10. At the outset we must say that no objection was raised on behalf of the accused that the Food Laboratory at Raipur was not the Regional Food Laboratory as up-graded, vide notification dated27-12-60, and similarly no objection was also raised regarding the appointment of Shri Dutta as a Chemist and about his continuance as such, and these objections in our view should not have been allowed to be raised in appeal, but since that have already been taken up, and dealt with by the learned Judge, we are of the view that they have no force, and the conviction in both cases, as held by the learned Magistrate, was justified.
11. The notification dated 4-11-1959, relates to the up-grading of the then existing laboratories at Gwalior, Raipur and Jabalpur, as Regional laboratories, and notification dated 27-12-60, which was in exercise of powers conferred by Section 8 of the Act appointing the Medical Officer and the Chemist of the Public Health Laboratory, Raipur, as a Public Analyst. Now the question that arises is, whether, vide notification dated 27-12-60 (at Ser. No. 4), the 'Medical Officer and the Chemist' (Public Health Laboratory) is one person or consists of two persons i.e. a medical officer and a chemist. The question turns round, whether the word 'and' should be interpreted as 'or'. The word 'and' is normally conjunctive and the word 'or' is normally disjunctive, but sometimes they are read as vice versa to give effect to the manifest intention of the legislature as disclosed from the context. Scrutton LJ., in Green v. Premier Glynrhonwy Slate Company. Ltd., 1928-1 KB 561 at p. 568 has observed as follows:
'You do not sometimes read 'and' in a statute, but you do not do it unless you are obliged, because 'or' does not generally mean 'and', and 'and' does not generally mean 'or'.'
In Maxwell's Interpretation of Statutes, at p. 229, in dealing with conjunctions 'or' and 'and', it is said:
'To carry out the intention of the legislature, it is occasionally found necessary to read conjunctions 'or' and 'and' one for the other.'
In State of Bombay v. R. M. D. Chamar-baugwala. AIR 1957 SC 699 at p. 709, the Supreme Court read 'or' as 'and' to give effect to the clear intention of the legislature as expressed in Bombay Lotteries and Prize Competition Control and Tax Act, (No. 54 of 1948). Similarly, in Mazagaon Dock Ltd. v. Commissioner of Income-tax and Excess Profits Tax, AIR 1958 SC 861 the word 'or' was read as 'and', as the result produced by reading 'or' in Section 42 (2) of the Income-Tax Act, 1922 could not have intended. See also T. S. Govindlalji Maharaj etc. v. State of Rajasthan, AIR 1963 SC 1638 at p. 1652.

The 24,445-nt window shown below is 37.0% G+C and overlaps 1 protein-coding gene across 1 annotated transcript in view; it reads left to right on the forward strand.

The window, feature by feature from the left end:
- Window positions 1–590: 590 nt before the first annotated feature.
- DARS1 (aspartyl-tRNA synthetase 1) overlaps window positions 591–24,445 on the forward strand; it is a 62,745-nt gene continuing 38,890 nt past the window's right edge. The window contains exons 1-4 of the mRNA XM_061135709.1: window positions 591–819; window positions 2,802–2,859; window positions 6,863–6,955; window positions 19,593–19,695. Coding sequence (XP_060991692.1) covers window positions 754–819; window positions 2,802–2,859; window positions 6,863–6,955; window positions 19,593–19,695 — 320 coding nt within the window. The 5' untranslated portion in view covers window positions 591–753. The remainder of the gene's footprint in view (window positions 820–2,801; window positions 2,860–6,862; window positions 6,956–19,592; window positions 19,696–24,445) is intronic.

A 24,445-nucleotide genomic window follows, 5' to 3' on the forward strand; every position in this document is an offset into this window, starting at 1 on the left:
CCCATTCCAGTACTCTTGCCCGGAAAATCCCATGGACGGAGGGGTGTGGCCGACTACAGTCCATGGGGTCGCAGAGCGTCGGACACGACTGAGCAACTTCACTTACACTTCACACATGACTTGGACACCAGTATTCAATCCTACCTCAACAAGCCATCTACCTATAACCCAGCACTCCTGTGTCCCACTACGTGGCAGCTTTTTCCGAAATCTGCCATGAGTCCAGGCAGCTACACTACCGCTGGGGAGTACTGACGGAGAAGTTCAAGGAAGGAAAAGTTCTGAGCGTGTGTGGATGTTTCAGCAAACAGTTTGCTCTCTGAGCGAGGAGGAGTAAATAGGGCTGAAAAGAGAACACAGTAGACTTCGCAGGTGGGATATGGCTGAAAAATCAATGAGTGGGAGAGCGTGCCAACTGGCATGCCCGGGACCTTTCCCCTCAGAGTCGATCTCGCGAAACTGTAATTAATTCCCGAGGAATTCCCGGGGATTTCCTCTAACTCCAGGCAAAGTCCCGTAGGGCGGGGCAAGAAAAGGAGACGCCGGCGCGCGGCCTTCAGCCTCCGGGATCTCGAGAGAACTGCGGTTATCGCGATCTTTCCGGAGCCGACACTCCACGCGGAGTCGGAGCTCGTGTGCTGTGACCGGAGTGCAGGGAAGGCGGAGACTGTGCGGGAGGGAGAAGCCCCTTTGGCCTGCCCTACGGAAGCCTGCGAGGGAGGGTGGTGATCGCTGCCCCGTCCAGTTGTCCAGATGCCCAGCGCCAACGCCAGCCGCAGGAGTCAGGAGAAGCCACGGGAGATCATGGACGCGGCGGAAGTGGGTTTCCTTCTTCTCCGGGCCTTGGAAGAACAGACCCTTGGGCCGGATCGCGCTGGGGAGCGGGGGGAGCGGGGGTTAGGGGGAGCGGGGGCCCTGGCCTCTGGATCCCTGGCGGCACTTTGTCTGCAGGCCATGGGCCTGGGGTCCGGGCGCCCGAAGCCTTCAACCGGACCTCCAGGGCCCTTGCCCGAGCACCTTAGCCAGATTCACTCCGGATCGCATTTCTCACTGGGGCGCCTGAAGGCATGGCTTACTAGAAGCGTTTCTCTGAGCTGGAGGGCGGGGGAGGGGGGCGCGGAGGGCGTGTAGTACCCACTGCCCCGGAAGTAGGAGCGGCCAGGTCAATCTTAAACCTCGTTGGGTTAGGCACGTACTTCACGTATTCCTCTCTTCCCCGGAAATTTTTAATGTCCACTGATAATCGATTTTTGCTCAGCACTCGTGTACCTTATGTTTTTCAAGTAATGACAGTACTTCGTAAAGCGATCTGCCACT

12. By reading column 2 of the notification, it appears that the State Government intended that a 'Medical Officer and the Chemist' are two different persons and any one of them could be appointed as a Public Analyst having the requisite qualifications, and in our view, the word 'and' used in column 4 should be read as 'or', and we are supported in our view by the notification dated 11-10-1966, the relevant portion of which is as under:--
'Notification No. 4762/5177/XVII-Med.-IV, Bhopal dated 11th October, 1966-
In exercise of the powers conferred by Section 8 of the Prevention of Food Adulteration Act, 1954 (No. 37 of 1954), and in supersession of all previous Notifications issued in this behalf the State Government hereby appoints the persons specified in Col. (2) of the Table below to be Public Analysts for the purposes of the said Act and further defines the local areas as specified in the corresponding entries in Col. (3) of the said Table, over which they shall exercise jurisdic-tion.-
The Chemist, Pub-
lic Health Labora-
13. It is, therefore, quite clear that the intention of the State Government was to appoint a Chemist as a Public Analyst, vide Notification dated 27-12-1960, and the learned Judge erred in holding that an 'Officer holding charge of Medical Officer as well as that of Chemist' could only be competent person to be appointed as a Public Analyst.
14. Shri Dutta was appointed as aChemist by the order of the State Government, vide the notiacation dated22-6-1960, and the notification dated22-6-61 (No. 4162/77/XVIII-Med.I)extended the continuance of the post ofa Chemist, and having held that theMedical Officer and the Chemist weretwo quite distinct offices, and any one ofthem holding such an office, could beappointed as a Public Analyst, vide notification dated 27-12-1960, we are of theview that at the time when the accusedis alleged to have committed the offence,Shri Dutta was holding the office of aChemist and further, the Food Laboratory at Raipur, having been upgraded tothe status of the Regional Laboratorywith which he was attached as a Chemisthe was a fit person to perform the dutiesof a Public Analyst. It is pertinent tonote here that it is not necessary for theState Government to appoint any personas a Public Analyst by name. It can bedone even by virtue of his office also.It is also true that certain qualificationsare prescribed for appointment as a Public Analyst and the accused had not taken any objection whatsoever in the trial Court that Shri Dutta was not so qualified. That being the position, and it being a question of fact, it cannot be allowed to be raised here.
15. In view of the aforesaid discussion, we are of the view that the view taken by the learned Sessions Judge in acquitting the accused in both the cases was erroneous, and the conviction and sentence awarded to the respondent by the learned Magistrate in both the cases was proper.
16. Consequently, both the appeals are allowed; the impugned orders of acquittal passed by the learned Sessions Judge in both the appeals are hereby set aside, and the conviction and sentences awarded to the accused-respondent by the learned Magistrate in both the criminal cases are hereby restored.